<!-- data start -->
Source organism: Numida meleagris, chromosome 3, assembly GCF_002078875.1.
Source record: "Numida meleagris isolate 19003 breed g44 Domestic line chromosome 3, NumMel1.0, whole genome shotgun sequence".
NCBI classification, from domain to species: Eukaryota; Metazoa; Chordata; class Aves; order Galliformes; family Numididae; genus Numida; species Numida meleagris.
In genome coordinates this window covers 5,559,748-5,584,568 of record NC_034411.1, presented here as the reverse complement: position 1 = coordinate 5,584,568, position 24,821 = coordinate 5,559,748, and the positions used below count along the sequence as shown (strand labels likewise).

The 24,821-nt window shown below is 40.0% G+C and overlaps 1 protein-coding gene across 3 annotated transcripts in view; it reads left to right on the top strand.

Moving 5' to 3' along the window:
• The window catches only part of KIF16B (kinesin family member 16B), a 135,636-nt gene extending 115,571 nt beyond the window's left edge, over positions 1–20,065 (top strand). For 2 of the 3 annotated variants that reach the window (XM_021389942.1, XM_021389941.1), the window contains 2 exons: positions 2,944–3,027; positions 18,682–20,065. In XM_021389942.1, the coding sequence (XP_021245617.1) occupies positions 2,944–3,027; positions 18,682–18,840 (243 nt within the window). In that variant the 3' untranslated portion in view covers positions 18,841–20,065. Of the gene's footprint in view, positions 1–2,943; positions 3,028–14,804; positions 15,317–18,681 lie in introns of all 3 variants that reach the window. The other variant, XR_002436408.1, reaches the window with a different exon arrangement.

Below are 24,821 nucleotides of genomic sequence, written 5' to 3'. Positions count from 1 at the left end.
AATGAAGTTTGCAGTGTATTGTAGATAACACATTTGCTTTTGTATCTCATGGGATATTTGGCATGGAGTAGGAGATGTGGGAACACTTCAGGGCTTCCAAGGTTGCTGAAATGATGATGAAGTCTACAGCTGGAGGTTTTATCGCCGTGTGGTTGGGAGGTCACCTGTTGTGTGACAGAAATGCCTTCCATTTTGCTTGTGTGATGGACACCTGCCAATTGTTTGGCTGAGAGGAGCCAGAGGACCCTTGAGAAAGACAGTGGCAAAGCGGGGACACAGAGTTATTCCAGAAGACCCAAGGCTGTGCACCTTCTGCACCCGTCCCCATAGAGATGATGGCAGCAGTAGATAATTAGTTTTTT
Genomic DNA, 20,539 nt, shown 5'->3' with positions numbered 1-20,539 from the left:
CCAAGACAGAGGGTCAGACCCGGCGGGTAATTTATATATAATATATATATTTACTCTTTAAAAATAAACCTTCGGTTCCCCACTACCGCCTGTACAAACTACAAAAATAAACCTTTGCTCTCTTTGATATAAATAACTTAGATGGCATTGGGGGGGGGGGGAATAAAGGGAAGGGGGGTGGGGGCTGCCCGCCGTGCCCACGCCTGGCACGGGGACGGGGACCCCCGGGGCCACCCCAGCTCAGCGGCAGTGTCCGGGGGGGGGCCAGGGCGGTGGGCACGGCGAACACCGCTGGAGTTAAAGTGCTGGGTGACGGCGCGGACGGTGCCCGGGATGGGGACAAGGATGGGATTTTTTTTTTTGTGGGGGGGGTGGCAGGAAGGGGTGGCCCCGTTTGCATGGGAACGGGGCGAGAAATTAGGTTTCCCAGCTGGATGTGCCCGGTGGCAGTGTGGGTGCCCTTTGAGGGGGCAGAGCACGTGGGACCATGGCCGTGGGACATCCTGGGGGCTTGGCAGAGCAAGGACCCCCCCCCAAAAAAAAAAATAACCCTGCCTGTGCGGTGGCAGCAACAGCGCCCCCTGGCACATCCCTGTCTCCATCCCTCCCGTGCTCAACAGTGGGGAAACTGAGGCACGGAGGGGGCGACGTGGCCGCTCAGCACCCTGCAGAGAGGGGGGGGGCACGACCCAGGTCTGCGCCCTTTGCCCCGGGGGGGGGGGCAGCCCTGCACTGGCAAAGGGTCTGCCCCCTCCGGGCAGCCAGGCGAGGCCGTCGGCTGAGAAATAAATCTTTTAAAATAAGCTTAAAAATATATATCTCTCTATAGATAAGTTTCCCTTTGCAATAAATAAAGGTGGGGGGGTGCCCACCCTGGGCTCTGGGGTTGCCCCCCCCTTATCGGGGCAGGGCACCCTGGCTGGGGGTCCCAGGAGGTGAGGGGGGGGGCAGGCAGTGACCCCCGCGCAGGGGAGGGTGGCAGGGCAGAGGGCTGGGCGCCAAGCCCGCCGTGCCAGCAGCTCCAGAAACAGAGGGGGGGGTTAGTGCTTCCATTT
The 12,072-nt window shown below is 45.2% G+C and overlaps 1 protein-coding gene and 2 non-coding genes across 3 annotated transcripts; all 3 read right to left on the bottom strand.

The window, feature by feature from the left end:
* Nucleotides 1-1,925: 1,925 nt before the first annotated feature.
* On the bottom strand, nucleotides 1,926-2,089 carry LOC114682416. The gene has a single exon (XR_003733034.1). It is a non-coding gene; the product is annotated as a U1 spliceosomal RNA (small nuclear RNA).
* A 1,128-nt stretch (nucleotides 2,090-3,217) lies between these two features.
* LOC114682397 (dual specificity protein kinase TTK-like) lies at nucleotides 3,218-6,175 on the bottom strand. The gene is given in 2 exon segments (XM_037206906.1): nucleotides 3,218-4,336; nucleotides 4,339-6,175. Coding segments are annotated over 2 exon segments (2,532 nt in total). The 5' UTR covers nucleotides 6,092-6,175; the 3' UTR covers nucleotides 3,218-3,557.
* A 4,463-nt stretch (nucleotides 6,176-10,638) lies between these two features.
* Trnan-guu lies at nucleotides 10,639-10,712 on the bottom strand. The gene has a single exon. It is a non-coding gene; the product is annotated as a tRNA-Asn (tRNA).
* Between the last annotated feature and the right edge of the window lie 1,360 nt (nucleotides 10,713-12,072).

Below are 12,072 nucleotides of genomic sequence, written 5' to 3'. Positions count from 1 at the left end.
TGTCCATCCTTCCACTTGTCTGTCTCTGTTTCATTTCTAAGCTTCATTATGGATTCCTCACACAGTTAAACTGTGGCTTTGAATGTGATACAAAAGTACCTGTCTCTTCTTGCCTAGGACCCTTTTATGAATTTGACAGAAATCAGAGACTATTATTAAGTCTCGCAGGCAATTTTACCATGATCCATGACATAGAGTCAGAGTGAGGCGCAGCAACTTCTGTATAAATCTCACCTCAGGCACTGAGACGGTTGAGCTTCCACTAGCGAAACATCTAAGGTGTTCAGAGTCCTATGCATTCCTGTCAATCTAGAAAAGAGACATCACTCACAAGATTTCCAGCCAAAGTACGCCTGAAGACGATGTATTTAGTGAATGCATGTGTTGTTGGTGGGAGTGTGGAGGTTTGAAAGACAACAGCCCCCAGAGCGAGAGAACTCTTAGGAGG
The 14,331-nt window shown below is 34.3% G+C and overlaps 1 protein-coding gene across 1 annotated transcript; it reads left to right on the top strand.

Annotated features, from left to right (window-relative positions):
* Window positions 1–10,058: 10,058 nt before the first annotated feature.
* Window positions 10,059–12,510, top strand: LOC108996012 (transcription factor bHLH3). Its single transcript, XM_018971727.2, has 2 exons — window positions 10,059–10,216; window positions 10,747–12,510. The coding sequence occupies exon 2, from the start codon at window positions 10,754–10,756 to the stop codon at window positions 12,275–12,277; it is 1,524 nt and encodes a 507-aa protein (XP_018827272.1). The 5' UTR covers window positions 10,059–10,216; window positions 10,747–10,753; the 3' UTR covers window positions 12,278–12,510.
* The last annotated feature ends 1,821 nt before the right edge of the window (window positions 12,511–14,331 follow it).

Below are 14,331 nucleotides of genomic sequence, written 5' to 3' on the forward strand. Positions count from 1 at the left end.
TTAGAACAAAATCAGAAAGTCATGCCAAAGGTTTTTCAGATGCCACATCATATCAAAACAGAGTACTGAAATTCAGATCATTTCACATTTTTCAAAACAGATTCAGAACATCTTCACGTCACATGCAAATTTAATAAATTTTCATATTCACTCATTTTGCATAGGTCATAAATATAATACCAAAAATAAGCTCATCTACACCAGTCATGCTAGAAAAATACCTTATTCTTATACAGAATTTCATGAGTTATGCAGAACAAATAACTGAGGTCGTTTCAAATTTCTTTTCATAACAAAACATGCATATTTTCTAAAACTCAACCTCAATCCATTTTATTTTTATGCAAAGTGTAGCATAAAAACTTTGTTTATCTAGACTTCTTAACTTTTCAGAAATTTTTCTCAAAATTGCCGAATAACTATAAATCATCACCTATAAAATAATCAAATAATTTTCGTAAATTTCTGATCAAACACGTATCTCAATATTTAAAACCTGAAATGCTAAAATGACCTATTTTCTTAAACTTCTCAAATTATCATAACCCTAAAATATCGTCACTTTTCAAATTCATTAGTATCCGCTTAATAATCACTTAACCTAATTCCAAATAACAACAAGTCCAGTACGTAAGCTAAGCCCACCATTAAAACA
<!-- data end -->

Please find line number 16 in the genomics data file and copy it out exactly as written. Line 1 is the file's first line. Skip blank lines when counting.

* A 1,128-nt stretch (nucleotides 2,090-3,217) lies between these two features.